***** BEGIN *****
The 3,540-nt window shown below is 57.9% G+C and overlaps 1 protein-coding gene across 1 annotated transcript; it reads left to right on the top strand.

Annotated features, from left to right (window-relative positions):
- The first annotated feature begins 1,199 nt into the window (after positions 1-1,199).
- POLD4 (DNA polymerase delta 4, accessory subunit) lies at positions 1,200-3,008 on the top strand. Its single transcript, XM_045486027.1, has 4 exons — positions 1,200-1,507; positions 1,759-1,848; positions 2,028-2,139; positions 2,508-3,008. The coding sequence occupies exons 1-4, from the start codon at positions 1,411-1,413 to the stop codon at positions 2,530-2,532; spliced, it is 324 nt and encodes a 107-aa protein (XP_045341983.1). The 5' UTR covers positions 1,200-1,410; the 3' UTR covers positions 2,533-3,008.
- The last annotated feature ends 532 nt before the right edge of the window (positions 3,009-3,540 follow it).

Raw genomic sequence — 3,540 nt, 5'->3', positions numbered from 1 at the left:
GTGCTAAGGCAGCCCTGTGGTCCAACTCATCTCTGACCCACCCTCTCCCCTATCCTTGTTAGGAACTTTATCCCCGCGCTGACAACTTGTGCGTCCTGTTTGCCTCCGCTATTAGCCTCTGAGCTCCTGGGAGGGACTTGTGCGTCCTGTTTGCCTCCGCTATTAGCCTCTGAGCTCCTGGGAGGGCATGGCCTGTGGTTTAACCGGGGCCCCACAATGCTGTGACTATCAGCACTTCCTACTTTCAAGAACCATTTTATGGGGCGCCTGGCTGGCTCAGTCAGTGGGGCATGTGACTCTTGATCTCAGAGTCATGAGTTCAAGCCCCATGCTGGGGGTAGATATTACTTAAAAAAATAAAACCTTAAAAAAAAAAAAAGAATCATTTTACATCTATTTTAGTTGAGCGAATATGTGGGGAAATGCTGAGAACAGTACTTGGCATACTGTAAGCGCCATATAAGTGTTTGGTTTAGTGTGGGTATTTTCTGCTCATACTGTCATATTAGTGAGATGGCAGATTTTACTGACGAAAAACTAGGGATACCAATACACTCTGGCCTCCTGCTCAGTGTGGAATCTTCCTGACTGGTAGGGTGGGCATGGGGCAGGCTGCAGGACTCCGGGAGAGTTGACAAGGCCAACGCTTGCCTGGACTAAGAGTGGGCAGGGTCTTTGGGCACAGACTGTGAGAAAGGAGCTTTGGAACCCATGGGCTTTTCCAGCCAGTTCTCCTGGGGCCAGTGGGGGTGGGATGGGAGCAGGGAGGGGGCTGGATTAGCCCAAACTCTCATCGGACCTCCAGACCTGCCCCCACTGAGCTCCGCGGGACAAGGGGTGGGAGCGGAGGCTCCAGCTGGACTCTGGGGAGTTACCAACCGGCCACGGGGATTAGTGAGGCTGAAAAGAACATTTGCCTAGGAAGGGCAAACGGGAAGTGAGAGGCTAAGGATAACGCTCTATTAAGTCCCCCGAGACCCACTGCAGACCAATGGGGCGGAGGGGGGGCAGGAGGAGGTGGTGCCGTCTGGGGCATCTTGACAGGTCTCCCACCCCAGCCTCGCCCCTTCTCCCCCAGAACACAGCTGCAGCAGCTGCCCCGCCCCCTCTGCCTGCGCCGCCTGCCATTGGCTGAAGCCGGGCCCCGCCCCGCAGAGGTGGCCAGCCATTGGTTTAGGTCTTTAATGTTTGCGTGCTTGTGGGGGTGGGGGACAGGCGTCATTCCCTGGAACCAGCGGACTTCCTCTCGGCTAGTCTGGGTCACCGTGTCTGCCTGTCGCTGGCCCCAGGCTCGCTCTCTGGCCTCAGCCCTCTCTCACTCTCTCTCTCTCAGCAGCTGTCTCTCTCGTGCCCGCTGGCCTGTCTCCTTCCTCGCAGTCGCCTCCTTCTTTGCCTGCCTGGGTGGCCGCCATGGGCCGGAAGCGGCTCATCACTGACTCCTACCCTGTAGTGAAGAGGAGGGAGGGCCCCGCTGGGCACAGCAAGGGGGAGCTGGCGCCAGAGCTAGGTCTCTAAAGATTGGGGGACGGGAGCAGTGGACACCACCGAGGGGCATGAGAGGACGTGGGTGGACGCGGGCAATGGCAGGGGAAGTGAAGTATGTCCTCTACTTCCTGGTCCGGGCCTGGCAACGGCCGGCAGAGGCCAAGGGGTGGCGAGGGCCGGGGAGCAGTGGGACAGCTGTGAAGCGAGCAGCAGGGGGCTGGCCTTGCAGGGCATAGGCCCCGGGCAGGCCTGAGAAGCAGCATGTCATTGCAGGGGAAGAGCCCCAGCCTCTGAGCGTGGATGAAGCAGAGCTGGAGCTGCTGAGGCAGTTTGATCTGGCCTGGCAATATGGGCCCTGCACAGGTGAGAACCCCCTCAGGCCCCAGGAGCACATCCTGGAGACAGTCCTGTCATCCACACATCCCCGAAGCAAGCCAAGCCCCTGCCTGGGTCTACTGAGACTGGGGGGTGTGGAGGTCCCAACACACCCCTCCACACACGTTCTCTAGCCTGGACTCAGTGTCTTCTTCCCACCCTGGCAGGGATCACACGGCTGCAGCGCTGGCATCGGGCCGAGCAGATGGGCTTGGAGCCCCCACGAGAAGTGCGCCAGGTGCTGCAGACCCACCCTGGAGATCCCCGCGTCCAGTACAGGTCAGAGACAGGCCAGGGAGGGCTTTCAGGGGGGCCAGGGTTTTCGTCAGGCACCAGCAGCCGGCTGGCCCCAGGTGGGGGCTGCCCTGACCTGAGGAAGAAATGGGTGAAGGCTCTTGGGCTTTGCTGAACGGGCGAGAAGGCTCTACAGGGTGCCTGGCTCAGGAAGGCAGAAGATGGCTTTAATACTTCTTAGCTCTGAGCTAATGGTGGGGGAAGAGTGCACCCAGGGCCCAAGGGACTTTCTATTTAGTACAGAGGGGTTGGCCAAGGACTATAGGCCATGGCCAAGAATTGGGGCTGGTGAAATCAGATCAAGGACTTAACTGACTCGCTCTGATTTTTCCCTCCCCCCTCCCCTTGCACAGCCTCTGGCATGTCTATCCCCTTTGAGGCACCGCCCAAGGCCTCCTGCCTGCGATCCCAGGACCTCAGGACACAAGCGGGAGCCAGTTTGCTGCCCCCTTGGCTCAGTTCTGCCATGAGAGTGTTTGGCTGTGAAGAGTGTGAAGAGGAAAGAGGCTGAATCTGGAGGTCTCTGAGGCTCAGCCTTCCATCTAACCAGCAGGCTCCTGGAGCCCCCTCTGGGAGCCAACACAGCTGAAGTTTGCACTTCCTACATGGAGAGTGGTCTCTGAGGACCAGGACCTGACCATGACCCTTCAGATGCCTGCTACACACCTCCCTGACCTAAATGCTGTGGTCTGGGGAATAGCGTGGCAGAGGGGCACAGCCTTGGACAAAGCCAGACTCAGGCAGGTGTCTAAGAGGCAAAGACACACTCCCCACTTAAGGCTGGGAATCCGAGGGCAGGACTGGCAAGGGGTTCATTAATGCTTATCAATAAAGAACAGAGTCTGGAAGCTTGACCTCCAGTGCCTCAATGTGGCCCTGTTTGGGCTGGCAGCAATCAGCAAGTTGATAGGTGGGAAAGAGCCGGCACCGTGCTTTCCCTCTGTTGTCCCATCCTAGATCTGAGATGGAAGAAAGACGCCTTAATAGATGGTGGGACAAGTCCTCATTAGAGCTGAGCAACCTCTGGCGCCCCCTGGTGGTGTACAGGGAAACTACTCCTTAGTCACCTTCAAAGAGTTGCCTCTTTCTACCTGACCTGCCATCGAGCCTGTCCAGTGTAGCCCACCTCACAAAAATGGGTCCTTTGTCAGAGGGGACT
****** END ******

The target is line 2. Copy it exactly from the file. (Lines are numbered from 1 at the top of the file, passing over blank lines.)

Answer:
Annotated features, from left to right (window-relative positions):